Visiting Vilnius TV tower, restaurant and museum

In July 2020 I visited Vilnius and Vilnius TV tower.

Getting there is covered in practical info post. So let's start at TV tower bus stop, "Televizijos bokštas". Bus 54 from "Stotis" took me there.

From the stop it was a short walk to TV tower and many signs showed the way.

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By hill of TV tower there were wooden crosses to remember the victims of 1991 events on the very same hill. The museum inside told the tragic story in detail.

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As I got to the tower, three workers were putting up "Access forbidden" sign. I was surprised... is it open? I asked one of them if the tower is still open. He said, "Yes, entrance is there" and pointed to it far left, in a lower corner near TV tower.

Entrance led to a long tunnel with gray tiles.

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Around the corner was ticket booth and a small souvenir display. Entrance to the tower required scanning a ticket.  What surprised me a bit, was requirement to keep ticket to exit. O well.

How much did the ticket cost? See from practical information post. After scanning a ticket and an ear poppingly fast elevator ride I was up!

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First view out

What is the view like when leaving that elevator?

This was the first view out of Vilnius TV tower view for me. Vilnius old town is on the right and city center in middle.

It'll be interesting to return there with different weather. This day's weather suited me fine - fluffy clouds and sun. Shadows of clouds slided on the ground and that made enjoying the views around the tower even better.

Fun fact, did you know that Vilnius is one of the cloudiest cities in Europe? Just behind Reykjavik in Iceland? Yup.

To continue with views, here are a few more before I sat down at a table in this revolving restaurant inside.

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Enjoying the restaurant in Vilnius TV tower

So what about TV tower's restaurant? It's in a revolving (spinning) tower. Inside part spins slowly, making a full turn in 45 minutes. It's pleasant slow speed. Many signs on windows ask to pay attention to moving parts and not to place anything, or allow anyone, to climb by the window which is hand's length away.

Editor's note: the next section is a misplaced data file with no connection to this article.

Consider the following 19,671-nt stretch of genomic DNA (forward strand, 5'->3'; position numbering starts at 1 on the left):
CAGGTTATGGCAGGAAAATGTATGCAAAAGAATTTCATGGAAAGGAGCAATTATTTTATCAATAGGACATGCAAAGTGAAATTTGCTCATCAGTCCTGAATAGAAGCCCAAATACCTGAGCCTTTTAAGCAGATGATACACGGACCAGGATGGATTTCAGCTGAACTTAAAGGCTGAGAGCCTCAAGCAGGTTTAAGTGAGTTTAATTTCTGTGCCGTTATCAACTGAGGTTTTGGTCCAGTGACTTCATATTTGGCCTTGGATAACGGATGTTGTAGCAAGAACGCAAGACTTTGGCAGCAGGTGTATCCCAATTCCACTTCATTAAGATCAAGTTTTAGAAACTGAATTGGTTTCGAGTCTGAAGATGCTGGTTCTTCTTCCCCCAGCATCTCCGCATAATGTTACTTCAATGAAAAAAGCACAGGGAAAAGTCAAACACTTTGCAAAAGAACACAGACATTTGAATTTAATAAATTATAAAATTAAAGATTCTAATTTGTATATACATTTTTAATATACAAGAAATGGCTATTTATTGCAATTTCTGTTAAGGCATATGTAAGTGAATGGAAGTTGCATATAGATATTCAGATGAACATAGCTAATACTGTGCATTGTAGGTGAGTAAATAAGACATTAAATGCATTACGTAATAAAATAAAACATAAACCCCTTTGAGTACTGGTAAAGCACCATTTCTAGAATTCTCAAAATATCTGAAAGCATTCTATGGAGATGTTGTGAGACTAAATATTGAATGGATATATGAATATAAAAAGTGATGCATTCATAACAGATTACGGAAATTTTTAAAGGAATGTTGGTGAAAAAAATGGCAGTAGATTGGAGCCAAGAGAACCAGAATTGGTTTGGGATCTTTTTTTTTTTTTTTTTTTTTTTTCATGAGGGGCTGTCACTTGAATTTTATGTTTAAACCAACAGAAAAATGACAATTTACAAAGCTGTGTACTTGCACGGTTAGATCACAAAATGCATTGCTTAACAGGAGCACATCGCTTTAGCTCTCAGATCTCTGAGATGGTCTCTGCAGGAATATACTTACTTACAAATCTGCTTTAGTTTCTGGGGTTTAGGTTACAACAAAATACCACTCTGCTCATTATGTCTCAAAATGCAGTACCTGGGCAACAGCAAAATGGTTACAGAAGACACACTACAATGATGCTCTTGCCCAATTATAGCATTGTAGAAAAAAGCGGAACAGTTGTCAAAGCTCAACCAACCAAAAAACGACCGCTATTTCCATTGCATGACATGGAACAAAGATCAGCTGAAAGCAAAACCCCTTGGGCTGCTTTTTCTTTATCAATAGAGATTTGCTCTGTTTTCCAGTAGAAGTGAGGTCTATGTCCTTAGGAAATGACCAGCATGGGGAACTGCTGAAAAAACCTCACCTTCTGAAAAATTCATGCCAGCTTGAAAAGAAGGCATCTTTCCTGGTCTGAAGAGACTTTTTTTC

Due to covid era, all people were seated with distance. I was not allowed to sit before waitress had cleaned the table thoroughly. She quickly brought a menu.

Prices seemed more affordable than expected, even comparable to Vilnius old town's average levels. I expected more expensive place to be honest.

The views make it so worth it. Here are some prices.

  • Average main course: 10-13€
  • A dessert: 5-6€
  • Coffee: 2€

As I visited after 12.00 and had had big breakfast in my hotel, I just ordered a freshly squeezed orange juice. Then opened my laptop and got a bit of work done while sipping the juice and enjoying views.

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To leave, elevator had to be called by bar staff and I had to present my ticket again. So a tip I guess is... always keep tickets until end of the visit?

Museum inside TV tower in Vilnius

On ground floor of TV tower is a "Fight for Freedom" museum. An exhibition of photos and stories about victims who died while protecting the tower. Original wooden crosses on one side added to the experience. Just like in KGB Museum, "it" could be felt in the air.

What's the backstory? On the night of 13th January, 1991, Soviet forces attacked the TV tower with tanks. You can read the rest on Wikipedia, as my writing here will not do these sad events justice.

The museum is also accessible without buying a ticket to the tower.

Then it was time to walk out to the sun.

Antenna exposition

On the hill outside TV tower there are several communication antennas in a row. Descriptions in Lithuanian, Russia and English made things easier to understand.

Switching from what was experienced at the museum to thinking about antennas took several good minutes. For a tech person these satellite dishes and antennas will be interesting for sure. Wide angle lens added some fun factor with one closest to the tower.

I took a few photos and then walked back to bus stop.

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